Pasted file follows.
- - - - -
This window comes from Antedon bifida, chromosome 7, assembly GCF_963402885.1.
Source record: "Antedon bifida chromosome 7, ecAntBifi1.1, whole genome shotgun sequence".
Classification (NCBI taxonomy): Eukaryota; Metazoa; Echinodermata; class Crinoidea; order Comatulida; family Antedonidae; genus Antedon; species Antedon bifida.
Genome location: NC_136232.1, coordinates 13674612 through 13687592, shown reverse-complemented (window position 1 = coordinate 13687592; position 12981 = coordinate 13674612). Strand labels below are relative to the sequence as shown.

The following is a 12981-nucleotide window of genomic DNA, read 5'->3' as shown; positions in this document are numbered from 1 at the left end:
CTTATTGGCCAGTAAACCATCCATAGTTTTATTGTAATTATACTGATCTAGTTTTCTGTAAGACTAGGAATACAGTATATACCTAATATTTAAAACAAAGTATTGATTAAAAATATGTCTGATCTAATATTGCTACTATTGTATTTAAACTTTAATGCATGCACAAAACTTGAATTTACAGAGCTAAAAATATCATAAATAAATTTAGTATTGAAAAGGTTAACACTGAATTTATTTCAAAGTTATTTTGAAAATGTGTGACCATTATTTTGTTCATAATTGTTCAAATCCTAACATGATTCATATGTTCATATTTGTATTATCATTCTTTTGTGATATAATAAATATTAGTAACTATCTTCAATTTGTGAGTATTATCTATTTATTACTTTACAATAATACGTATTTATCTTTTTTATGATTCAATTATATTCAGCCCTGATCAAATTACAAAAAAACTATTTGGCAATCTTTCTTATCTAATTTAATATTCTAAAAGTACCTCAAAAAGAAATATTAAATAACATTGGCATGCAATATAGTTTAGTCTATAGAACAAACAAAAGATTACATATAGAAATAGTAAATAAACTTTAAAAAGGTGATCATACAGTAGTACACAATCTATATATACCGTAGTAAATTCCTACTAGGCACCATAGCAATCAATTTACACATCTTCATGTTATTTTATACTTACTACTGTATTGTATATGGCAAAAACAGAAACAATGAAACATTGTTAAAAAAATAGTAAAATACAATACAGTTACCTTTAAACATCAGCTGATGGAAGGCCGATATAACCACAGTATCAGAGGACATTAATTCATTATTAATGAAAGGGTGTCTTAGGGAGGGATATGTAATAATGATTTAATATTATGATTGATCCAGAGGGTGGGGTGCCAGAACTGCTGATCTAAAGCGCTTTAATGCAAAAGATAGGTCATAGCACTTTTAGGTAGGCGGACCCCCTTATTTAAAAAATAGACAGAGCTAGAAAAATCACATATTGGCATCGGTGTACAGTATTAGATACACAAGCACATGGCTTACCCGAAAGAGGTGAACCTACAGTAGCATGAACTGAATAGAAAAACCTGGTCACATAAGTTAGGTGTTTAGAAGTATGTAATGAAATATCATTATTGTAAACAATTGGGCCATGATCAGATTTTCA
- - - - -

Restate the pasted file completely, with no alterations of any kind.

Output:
This window comes from Antedon bifida, chromosome 7, assembly GCF_963402885.1.
Source record: "Antedon bifida chromosome 7, ecAntBifi1.1, whole genome shotgun sequence".
Classification (NCBI taxonomy): Eukaryota; Metazoa; Echinodermata; class Crinoidea; order Comatulida; family Antedonidae; genus Antedon; species Antedon bifida.
Genome location: NC_136232.1, coordinates 13674612 through 13687592, shown reverse-complemented (window position 1 = coordinate 13687592; position 12981 = coordinate 13674612). Strand labels below are relative to the sequence as shown.

The following is a 12981-nucleotide window of genomic DNA, read 5'->3' as shown; positions in this document are numbered from 1 at the left end:
CTTATTGGCCAGTAAACCATCCATAGTTTTATTGTAATTATACTGATCTAGTTTTCTGTAAGACTAGGAATACAGTATATACCTAATATTTAAAACAAAGTATTGATTAAAAATATGTCTGATCTAATATTGCTACTATTGTATTTAAACTTTAATGCATGCACAAAACTTGAATTTACAGAGCTAAAAATATCATAAATAAATTTAGTATTGAAAAGGTTAACACTGAATTTATTTCAAAGTTATTTTGAAAATGTGTGACCATTATTTTGTTCATAATTGTTCAAATCCTAACATGATTCATATGTTCATATTTGTATTATCATTCTTTTGTGATATAATAAATATTAGTAACTATCTTCAATTTGTGAGTATTATCTATTTATTACTTTACAATAATACGTATTTATCTTTTTTATGATTCAATTATATTCAGCCCTGATCAAATTACAAAAAAACTATTTGGCAATCTTTCTTATCTAATTTAATATTCTAAAAGTACCTCAAAAAGAAATATTAAATAACATTGGCATGCAATATAGTTTAGTCTATAGAACAAACAAAAGATTACATATAGAAATAGTAAATAAACTTTAAAAAGGTGATCATACAGTAGTACACAATCTATATATACCGTAGTAAATTCCTACTAGGCACCATAGCAATCAATTTACACATCTTCATGTTATTTTATACTTACTACTGTATTGTATATGGCAAAAACAGAAACAATGAAACATTGTTAAAAAAATAGTAAAATACAATACAGTTACCTTTAAACATCAGCTGATGGAAGGCCGATATAACCACAGTATCAGAGGACATTAATTCATTATTAATGAAAGGGTGTCTTAGGGAGGGATATGTAATAATGATTTAATATTATGATTGATCCAGAGGGTGGGGTGCCAGAACTGCTGATCTAAAGCGCTTTAATGCAAAAGATAGGTCATAGCACTTTTAGGTAGGCGGACCCCCTTATTTAAAAAATAGACAGAGCTAGAAAAATCACATATTGGCATCGGTGTACAGTATTAGATACACAAGCACATGGCTTACCCGAAAGAGGTGAACCTACAGTAGCATGAACTGAATAGAAAAACCTGGTCACATAAGTTAGGTGTTTAGAAGTATGTAATGAAATATCATTATTGTAAACAATTGGGCCATGATCAGATTTTCA